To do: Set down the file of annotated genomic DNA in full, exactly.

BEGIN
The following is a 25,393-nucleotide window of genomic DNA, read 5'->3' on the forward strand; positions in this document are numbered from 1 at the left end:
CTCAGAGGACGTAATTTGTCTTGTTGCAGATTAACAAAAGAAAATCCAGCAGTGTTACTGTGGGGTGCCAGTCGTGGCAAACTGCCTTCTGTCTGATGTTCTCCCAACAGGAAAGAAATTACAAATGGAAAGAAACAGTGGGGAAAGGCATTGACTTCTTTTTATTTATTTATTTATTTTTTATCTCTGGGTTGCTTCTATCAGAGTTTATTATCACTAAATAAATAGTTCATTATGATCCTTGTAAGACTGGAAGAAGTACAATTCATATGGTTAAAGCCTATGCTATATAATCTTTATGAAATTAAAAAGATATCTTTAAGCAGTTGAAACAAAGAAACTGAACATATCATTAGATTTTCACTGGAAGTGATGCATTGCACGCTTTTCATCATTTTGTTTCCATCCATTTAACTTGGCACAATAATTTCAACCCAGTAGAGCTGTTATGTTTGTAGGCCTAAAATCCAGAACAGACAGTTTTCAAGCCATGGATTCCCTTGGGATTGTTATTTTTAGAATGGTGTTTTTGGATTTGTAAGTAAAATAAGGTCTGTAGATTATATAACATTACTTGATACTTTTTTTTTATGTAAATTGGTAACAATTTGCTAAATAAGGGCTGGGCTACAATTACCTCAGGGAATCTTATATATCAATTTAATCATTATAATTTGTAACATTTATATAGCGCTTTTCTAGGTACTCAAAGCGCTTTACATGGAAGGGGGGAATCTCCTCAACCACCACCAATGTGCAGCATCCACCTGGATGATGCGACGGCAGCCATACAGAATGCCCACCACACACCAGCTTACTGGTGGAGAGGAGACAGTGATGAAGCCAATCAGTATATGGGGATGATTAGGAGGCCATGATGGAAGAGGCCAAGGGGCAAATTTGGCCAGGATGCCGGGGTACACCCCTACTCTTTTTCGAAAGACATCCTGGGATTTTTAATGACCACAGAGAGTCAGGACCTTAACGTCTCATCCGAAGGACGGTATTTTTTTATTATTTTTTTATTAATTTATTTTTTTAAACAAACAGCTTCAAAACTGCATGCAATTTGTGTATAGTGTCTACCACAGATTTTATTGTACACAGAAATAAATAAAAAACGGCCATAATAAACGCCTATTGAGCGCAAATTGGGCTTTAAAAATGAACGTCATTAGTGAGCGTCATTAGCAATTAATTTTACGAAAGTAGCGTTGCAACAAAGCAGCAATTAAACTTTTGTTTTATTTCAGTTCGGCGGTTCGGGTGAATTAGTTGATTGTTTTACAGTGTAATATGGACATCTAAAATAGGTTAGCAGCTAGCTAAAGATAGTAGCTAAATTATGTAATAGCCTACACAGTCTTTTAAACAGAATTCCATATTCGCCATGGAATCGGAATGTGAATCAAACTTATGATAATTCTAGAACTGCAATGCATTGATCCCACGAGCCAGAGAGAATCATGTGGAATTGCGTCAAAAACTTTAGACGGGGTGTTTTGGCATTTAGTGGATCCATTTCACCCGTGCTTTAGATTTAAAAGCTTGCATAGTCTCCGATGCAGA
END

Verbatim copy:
The following is a 25,393-nucleotide window of genomic DNA, read 5'->3' on the forward strand; positions in this document are numbered from 1 at the left end:
CTCAGAGGACGTAATTTGTCTTGTTGCAGATTAACAAAAGAAAATCCAGCAGTGTTACTGTGGGGTGCCAGTCGTGGCAAACTGCCTTCTGTCTGATGTTCTCCCAACAGGAAAGAAATTACAAATGGAAAGAAACAGTGGGGAAAGGCATTGACTTCTTTTTATTTATTTATTTATTTTTTATCTCTGGGTTGCTTCTATCAGAGTTTATTATCACTAAATAAATAGTTCATTATGATCCTTGTAAGACTGGAAGAAGTACAATTCATATGGTTAAAGCCTATGCTATATAATCTTTATGAAATTAAAAAGATATCTTTAAGCAGTTGAAACAAAGAAACTGAACATATCATTAGATTTTCACTGGAAGTGATGCATTGCACGCTTTTCATCATTTTGTTTCCATCCATTTAACTTGGCACAATAATTTCAACCCAGTAGAGCTGTTATGTTTGTAGGCCTAAAATCCAGAACAGACAGTTTTCAAGCCATGGATTCCCTTGGGATTGTTATTTTTAGAATGGTGTTTTTGGATTTGTAAGTAAAATAAGGTCTGTAGATTATATAACATTACTTGATACTTTTTTTTTATGTAAATTGGTAACAATTTGCTAAATAAGGGCTGGGCTACAATTACCTCAGGGAATCTTATATATCAATTTAATCATTATAATTTGTAACATTTATATAGCGCTTTTCTAGGTACTCAAAGCGCTTTACATGGAAGGGGGGAATCTCCTCAACCACCACCAATGTGCAGCATCCACCTGGATGATGCGACGGCAGCCATACAGAATGCCCACCACACACCAGCTTACTGGTGGAGAGGAGACAGTGATGAAGCCAATCAGTATATGGGGATGATTAGGAGGCCATGATGGAAGAGGCCAAGGGGCAAATTTGGCCAGGATGCCGGGGTACACCCCTACTCTTTTTCGAAAGACATCCTGGGATTTTTAATGACCACAGAGAGTCAGGACCTTAACGTCTCATCCGAAGGACGGTATTTTTTTATTATTTTTTTATTAATTTATTTTTTTAAACAAACAGCTTCAAAACTGCATGCAATTTGTGTATAGTGTCTACCACAGATTTTATTGTACACAGAAATAAATAAAAAACGGCCATAATAAACGCCTATTGAGCGCAAATTGGGCTTTAAAAATGAACGTCATTAGTGAGCGTCATTAGCAATTAATTTTACGAAAGTAGCGTTGCAACAAAGCAGCAATTAAACTTTTGTTTTATTTCAGTTCGGCGGTTCGGGTGAATTAGTTGATTGTTTTACAGTGTAATATGGACATCTAAAATAGGTTAGCAGCTAGCTAAAGATAGTAGCTAAATTATGTAATAGCCTACACAGTCTTTTAAACAGAATTCCATATTCGCCATGGAATCGGAATGTGAATCAAACTTATGATAATTCTAGAACTGCAATGCATTGATCCCACGAGCCAGAGAGAATCATGTGGAATTGCGTCAAAAACTTTAGACGGGGTGTTTTGGCATTTAGTGGATCCATTTCACCCGTGCTTTAGATTTAAAAGCTTGCATAGTCTCCGATGCAGA